Review: Greender than you Think by Ward Moore

Title Greener Than You Think
 Author Ward Moore
Year 1947
Stand Alone or Series Stand Alone
Pages 308
Reading Time March 11 to 27, 2014

Ward Moore's classic novel "Greener Than You Think" posits a world with Bermuda grass running out of control -- choking out every other plant and destroying the food supply of animals and humanity alike. Originally published in 1947.


This was a book that took me a while to read. It's not because is not interesting but because from the second half of the novel it drags a little and it's the same thing over and over again. 

Basiclly the plot is a apocalpytic fiction but not the usual types out there. It was not a war, a plague, alien influence, divine action or something like that. It all begins with grass.

Indeed, grass. Bermuda Grass for that matter. 
We have here, a new experiment straight from the lab. It grows greener than green and will be the envy of all your neighbours. Nothing can destroy it so it will always be beautiful and green. Would you care to have it sir? 

If you said yes, then you doomed mankind. Because as it says... it grows and grows and nothing can destroy it. It thrives on everything, it eats everything in its path. This is the plot. How mankind tries to battle this devil bermuda grass.

The characters are few and underdeveloped. Most of the time we are being told what the grass did or what the masses, armies and such are trying to do to stop the grass from engulfing first california then after a couple of years USA and North America, South America then the world. I am not saying nothing that the synopsis don't tell.

Besides the repiteve My main problem with this book was the making of the characters. Besides our main character everyone is a stereotype of person/group. The woman scientist, african-american, the military, the goverment, the newspaper editor and our main character - a salesman turn into the bigest most important person on earth. The only character that is quite singular is a reporter, who is also a magician and every time he talks he talks with a different Accent. Also, everyone has some satyrical tone to them...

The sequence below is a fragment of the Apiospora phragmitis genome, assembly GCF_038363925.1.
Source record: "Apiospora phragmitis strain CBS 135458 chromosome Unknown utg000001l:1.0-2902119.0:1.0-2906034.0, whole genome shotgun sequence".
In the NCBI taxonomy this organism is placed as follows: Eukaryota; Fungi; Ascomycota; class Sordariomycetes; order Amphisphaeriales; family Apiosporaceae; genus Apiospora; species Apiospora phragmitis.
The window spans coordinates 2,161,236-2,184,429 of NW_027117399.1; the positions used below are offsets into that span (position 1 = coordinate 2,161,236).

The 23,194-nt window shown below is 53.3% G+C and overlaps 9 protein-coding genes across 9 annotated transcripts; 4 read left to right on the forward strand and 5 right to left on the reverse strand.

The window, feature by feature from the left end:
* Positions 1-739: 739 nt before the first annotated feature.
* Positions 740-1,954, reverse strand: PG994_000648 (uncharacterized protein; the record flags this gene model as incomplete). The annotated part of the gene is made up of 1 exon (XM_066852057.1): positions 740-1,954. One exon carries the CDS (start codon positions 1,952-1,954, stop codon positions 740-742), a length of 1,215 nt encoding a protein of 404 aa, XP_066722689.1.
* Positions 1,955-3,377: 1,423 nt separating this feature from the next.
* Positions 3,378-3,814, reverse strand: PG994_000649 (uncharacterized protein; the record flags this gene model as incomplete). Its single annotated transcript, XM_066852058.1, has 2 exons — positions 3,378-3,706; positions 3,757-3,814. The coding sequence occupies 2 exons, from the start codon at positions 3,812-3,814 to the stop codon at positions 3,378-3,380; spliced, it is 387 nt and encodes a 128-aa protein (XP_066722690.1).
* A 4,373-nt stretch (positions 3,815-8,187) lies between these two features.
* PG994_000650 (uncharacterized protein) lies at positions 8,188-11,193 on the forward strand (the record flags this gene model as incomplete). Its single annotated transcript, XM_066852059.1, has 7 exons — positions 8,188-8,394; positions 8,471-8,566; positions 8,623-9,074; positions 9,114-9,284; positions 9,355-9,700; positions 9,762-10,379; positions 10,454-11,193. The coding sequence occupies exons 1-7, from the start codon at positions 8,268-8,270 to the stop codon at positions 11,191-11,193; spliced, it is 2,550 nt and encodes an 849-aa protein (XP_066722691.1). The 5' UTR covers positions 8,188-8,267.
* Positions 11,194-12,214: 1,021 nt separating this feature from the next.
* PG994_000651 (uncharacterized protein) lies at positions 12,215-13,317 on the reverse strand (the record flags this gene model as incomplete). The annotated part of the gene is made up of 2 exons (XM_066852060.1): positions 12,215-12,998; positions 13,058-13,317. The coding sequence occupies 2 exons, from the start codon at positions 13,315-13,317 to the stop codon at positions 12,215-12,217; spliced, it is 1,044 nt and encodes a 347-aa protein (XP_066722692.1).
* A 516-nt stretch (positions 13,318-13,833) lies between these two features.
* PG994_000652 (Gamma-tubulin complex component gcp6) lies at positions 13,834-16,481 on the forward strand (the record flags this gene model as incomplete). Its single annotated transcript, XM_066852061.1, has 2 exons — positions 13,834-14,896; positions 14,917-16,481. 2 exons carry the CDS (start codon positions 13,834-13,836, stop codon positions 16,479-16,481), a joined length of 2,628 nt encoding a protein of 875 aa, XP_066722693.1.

Some prejudice in this book is also in order...

"A woman scientist, ay? Funny things women'll do when they can't get a man. But long-bearded or flat chested it's all the same. Gruesome, that's what they are, gruesome. Forget it."

One of the most interesting is the way the editor talk... it remembers some editor from some series... 

"Gootes, you are the end-product of a long line of incestuous idiots, the winner of the booby prize in any intelligence test, but you have done yourself in bringing me this vermionus and maggoty ordure" said Le ffaçase, throwing my efforts to the fllor and kicking at them. The outrage made me boil and if he had not been an older man I might have done him an injury. " As for you, Weener, I doubt if you will ever be elevated to the ranks of idiocy. Get the sanguinary hell out of here and do humanity a favor to step in front of the first truck driving by."

"What the hell's this?" "By the balls of Benjamim Franklin and the little white fringe on Horace Greenley's chin, this goddamned thing's been wrote by hand! Aren't there any typewriters anymore? Did Mister Remington commit suicide unbeknownst to me?"

"You're a syncophant, Gootes, a miserable groveling lowlivered cringing fawning mealymouthed chickenhearted toadeating arse-licking , slobering syncophant."

This guy made me laugh. 
These book deserves three stars but with all those and many more monologues I raised it to four. 

Advisable? Well, it was written before the fifties so expect some prejudices, but if you want to read one of the first books on the subject end of the world then jump in. Don't expect a masterwork but it will be a fun ride, but a bit repetitive...

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